Using Communication Test Equipment in Cold Temperature (Winter) Environments

Winter overnight temperatures can get very low in certain regions. It is not recommended to leave test sets, unprotected from extremely low temperatures, in a truck/van/car. Check operational temperature on datasheet. Let the test set warm up.

Infrared image of the MTTplus tested at its -10C operational limit

Extreme temperatures require higher level of caution when it comes to test equipment. If you are using your equipment outdoors, ensure that you thoroughly check its compatibility with the current conditions. Some equipment may require additional time to warm up before use, while others may not function below a specific temperature or may deliver subpar performance. To effectively handle your test equipment, refer to its datasheet (specs) for guidance. Indoor use of test equipment can also be affected by the cold, particularly if it was stored outside unprotected (e.g., truck, car, van) or is a portable device that is frequently exposed to the outdoors.

Although modern test sets should be functional and accurate, withing the temperature ranges specified by manufacturers in their datasheets, users should not abuse or neglect them, and expect seamless operation at extreme temperatures. It is recommended to protect test equipment from overnight freezing temperatures.

Users must also exercise certain precautions before starting to test, such as letting the test set warm up to their operational temperature range, clean optical connectors, etc. Some meters may not generate enough internal heat to overcome the cold temperatures and warm themselves up, so they need to be brought into a warmer environment. It is also expected that the battery autonomy will be reduced to as much as 65% under freezing conditions, so plug the test set to AC as soon as possible.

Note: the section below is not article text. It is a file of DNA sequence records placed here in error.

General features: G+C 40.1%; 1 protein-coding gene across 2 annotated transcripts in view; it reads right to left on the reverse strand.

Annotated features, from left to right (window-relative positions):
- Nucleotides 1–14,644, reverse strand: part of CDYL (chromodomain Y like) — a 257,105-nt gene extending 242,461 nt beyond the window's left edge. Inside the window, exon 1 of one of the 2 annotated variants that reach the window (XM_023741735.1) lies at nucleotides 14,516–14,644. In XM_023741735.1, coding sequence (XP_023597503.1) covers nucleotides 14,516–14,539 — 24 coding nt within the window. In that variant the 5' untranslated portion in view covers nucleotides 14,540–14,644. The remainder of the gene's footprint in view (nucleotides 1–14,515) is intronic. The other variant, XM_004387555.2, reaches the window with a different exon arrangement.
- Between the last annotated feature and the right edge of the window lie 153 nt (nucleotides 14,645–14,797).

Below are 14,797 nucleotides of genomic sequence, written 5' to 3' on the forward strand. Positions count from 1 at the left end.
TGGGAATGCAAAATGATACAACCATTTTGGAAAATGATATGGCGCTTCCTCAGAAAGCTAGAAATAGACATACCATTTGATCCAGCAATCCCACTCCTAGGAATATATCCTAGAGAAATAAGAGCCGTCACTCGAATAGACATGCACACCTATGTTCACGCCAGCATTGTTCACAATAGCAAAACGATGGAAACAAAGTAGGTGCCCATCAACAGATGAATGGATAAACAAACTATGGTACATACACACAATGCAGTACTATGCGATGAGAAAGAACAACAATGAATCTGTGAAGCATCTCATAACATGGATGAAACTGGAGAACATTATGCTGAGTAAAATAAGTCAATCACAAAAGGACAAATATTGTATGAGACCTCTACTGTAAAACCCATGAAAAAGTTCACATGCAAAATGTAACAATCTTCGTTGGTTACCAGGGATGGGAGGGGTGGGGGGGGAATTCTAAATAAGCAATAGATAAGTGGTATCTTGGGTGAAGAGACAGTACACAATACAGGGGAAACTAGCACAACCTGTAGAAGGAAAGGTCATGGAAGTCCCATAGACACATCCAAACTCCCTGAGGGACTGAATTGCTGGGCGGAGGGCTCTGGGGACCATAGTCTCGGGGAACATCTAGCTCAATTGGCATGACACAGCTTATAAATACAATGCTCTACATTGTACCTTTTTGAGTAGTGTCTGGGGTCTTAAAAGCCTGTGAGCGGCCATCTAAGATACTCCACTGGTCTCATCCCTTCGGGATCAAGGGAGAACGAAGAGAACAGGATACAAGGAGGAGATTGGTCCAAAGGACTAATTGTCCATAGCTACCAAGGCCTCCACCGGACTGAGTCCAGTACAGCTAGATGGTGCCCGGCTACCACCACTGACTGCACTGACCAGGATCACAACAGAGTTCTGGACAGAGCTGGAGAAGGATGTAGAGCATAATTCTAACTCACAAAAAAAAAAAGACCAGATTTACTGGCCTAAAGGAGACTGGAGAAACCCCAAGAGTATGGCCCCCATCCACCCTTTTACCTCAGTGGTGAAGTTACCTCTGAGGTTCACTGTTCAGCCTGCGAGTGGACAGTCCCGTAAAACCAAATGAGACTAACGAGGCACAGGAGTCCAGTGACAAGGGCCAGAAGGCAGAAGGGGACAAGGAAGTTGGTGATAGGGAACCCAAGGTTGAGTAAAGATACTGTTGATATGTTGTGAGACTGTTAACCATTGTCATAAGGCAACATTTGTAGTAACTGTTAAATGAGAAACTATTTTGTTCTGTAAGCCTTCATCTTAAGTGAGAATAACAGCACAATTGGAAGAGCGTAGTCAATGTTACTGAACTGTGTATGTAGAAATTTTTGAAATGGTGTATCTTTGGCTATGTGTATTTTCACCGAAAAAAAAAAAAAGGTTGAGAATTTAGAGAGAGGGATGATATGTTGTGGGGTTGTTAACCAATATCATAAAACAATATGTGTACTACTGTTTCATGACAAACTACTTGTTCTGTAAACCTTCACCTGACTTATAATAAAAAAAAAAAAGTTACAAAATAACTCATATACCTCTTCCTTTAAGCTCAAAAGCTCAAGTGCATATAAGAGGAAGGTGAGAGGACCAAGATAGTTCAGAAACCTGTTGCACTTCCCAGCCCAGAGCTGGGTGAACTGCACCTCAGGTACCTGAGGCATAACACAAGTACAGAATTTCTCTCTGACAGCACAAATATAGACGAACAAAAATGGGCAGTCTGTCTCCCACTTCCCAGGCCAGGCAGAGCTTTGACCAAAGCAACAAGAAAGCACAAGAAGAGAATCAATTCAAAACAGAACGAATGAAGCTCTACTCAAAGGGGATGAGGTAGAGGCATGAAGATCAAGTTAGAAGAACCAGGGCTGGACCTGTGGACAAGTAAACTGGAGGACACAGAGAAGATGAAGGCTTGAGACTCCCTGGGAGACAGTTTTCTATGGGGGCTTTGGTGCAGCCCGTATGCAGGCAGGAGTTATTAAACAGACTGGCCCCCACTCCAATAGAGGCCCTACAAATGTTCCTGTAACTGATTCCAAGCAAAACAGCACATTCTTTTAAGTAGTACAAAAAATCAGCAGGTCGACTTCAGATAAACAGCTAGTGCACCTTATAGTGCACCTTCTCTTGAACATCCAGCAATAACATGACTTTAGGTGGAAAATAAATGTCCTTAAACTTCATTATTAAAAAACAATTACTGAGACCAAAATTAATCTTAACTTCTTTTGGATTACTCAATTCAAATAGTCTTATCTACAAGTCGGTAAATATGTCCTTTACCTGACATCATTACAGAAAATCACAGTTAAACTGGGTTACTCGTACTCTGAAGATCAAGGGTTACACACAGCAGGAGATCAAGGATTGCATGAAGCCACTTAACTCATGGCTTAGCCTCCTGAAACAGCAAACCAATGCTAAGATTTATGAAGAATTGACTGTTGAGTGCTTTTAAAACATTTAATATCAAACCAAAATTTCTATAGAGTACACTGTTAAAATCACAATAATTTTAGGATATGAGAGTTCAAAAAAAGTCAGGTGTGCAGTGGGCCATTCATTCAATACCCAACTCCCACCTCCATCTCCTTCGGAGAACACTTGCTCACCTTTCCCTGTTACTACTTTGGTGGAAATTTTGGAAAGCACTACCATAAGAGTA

Extremely cold temperatures may also make test cables (patch cords) stiff and their PVC jackets brittle, so one must be careful in handling them too, to avoid accidental damage, opens or shorts.

Of course, it is not just about the instruments, field technicians must stay warm and safe too. That includes wearing multiple layers of clothing, head cover and gloves, which may make using some test equipment extra challenging. Stay focus and double check settings and results.

Recommendations for Using Test Sets in Cold Weather

  • It is not recommended leaving test sets unprotected from extremely low temperatures, in a truck, van, or car outdoors.
  • Become familiar with your instruments' storage and operational temperature ranges, as specified by the manufacturers. For modular test sets, check both the test platform and the test module's specs and go with the most limited one.
  • Let the test set warm up before starting to test, so it gets into its specified operational range, for accurate measurement. Certain test sets and modules are capable of generating their own heat.
  • Do not bring test sets that have vents directly from cold into humid environments, as condensation can occur. The test set should be warmed up in a dry environment first.
  • Be mindful of water condensation or frost, which could be built on exposed optical connectors and affect optical measurements and transmission performance. 
  • Even if the batteries were fully charged, before storing the tester in a freezing environment, the battery management circuitry may report 0% charge after it is turned ON under battery power. Nonetheless, the test set should work correctly until the battery is depleted. The system will report the correct battery level once it recalibrates itself during the next charge session.
  • The screen (user interface) on meters with older LCD technology may become slow to respond under freezing conditions. Warm it up to their recommended operational temperature.